Last month, the National Confidential Inquiry into Suicide and Safety in Mental Health (NCISH) published its 2018 report on its website. In its Young People section, it states: “Although the overall suicide rate is falling, suicide in people under 20 is rising. A broad range of stressors appear to play a part, such as family problems, bereavement, bullying, and physical health conditions, reflecting the lives of young people in general.” This information was represented in a chart:
If the NCISH is capable of acquiring such detailed and personal information about children who have taken their lives, then it is certainly able to establish which psychotropic drugs, if any, they had been taking at the time. However, since its inception in 1996, this area of research has been omitted.
By way of contrast, a study carried out in New Zealand in 2012 on behalf of a Suicide Prevention Charity found that 87% of teenagers who had taken their lives had been taking prescribed antidepressants at or before the time of their death.
In an article in the Guardian in December 2004, almost 15 years ago, the head of the NCISH, “mental health tsar” Professor Louis Appleby (right), was mentioned as one of three people who were to give a press conference the following day on the dangers of antidepressants.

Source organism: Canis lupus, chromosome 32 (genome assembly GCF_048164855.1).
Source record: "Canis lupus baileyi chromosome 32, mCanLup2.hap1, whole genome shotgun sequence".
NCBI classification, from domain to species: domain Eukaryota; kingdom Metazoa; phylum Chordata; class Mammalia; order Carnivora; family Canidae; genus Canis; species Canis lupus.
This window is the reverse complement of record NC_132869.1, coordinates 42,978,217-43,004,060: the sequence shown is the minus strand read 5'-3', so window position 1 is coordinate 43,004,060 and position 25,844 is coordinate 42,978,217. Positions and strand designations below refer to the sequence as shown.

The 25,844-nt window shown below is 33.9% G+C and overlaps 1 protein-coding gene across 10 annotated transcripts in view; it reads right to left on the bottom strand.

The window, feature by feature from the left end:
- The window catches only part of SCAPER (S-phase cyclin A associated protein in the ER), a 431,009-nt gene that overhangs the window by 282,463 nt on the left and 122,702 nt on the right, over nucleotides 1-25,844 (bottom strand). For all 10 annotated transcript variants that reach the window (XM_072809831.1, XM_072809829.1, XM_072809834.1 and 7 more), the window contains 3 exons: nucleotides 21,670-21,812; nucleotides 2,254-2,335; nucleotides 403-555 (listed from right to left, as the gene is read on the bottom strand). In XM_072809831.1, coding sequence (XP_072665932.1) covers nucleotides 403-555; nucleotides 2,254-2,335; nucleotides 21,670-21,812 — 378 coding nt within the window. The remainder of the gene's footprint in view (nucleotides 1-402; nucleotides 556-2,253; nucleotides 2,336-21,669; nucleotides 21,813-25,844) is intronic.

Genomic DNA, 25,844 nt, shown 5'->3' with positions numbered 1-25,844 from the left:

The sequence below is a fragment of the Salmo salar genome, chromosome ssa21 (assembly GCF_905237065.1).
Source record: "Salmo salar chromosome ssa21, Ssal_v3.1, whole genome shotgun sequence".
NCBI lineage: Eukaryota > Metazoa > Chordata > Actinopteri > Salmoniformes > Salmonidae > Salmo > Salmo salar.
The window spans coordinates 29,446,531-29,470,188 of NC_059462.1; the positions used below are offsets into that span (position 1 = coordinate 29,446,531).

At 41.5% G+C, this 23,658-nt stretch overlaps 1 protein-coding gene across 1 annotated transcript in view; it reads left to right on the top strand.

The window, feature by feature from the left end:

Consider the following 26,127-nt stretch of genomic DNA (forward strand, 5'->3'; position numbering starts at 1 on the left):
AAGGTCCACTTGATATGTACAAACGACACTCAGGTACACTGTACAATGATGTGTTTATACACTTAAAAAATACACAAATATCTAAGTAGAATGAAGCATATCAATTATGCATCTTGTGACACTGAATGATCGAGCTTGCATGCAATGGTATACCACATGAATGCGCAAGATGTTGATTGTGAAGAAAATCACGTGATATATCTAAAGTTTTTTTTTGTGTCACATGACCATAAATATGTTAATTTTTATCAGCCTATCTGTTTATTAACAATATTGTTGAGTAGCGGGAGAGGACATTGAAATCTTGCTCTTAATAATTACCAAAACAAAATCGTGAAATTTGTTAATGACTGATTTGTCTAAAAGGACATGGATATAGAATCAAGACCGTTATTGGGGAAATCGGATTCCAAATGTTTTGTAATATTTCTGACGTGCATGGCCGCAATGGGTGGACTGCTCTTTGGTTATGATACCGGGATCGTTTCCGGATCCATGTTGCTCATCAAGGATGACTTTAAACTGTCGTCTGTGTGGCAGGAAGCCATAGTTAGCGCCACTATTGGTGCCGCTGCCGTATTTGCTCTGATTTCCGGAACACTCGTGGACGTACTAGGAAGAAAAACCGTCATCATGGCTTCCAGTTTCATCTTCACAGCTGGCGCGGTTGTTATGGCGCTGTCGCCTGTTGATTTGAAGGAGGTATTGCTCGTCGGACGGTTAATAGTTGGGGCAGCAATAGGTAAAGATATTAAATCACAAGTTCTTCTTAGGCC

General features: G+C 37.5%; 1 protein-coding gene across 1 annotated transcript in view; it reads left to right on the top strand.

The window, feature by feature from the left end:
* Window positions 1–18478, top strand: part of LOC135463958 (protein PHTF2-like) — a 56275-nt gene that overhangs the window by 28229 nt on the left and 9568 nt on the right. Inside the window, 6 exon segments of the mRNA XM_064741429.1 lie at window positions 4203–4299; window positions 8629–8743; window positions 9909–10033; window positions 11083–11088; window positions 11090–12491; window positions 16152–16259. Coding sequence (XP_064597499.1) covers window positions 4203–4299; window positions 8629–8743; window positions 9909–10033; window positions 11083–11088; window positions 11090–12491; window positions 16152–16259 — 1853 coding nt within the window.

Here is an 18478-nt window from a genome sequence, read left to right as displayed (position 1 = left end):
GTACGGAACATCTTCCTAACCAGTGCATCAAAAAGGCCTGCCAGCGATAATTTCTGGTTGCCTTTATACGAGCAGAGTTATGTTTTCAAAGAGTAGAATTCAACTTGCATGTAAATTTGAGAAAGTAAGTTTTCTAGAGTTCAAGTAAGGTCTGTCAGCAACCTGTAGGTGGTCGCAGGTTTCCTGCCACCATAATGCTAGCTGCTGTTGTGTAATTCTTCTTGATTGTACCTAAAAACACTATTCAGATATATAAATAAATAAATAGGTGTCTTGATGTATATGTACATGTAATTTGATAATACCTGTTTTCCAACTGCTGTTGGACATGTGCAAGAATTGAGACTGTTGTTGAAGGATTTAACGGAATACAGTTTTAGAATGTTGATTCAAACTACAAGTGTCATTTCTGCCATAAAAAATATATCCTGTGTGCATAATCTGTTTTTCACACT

I don’t know what Mr Appleby had to say on that occasion, but the article states: “Serious concerns about the overprescription of antidepressants such as Seroxat and Prozac will be spelled out by the two bodies regulating the safety and use of medicines in Britain. They will advise that for people with mild to moderate depression, or with moderate anxiety, they may be better off seeking other treatment such as therapy or even daily exercise.”
11 months before that announcement, Millie Kieve (left), the head of the Adverse Psychiatric Reactions Information Link (APRIL), made a phone call to the Manchester Coroner’s office in an attempt to discover whether the MHRA had updated coroners about the new regulations restricting the prescription of SSRIs to children.
During the call, Millie also made reference to the most recent annual report from NCISH which had “no mention of medication-induced suicide”, in spite of the updates from the MHRA. Millie went on to voice her concerns as to why Mr Appleby had omitted to warn about the medicines which were causing akathisia and suicide risk for some people.
She then told the coroner’s office that Mr Appleby’s office “fobbed her off”, claiming that “people might get more energy to kill themselves when they take antidepressants.”
In August 2005, Millie sent an email to the mental health tsar, quoting a recent publication from the FDA that: “Adults being treated with antidepressant medications, particularly those being treated for depression, should be watched closely for worsening of depression and for increased suicidal thinking or behaviour. Close watching may be especially important early in treatment, or when the dose is changed, either increased or decreased.”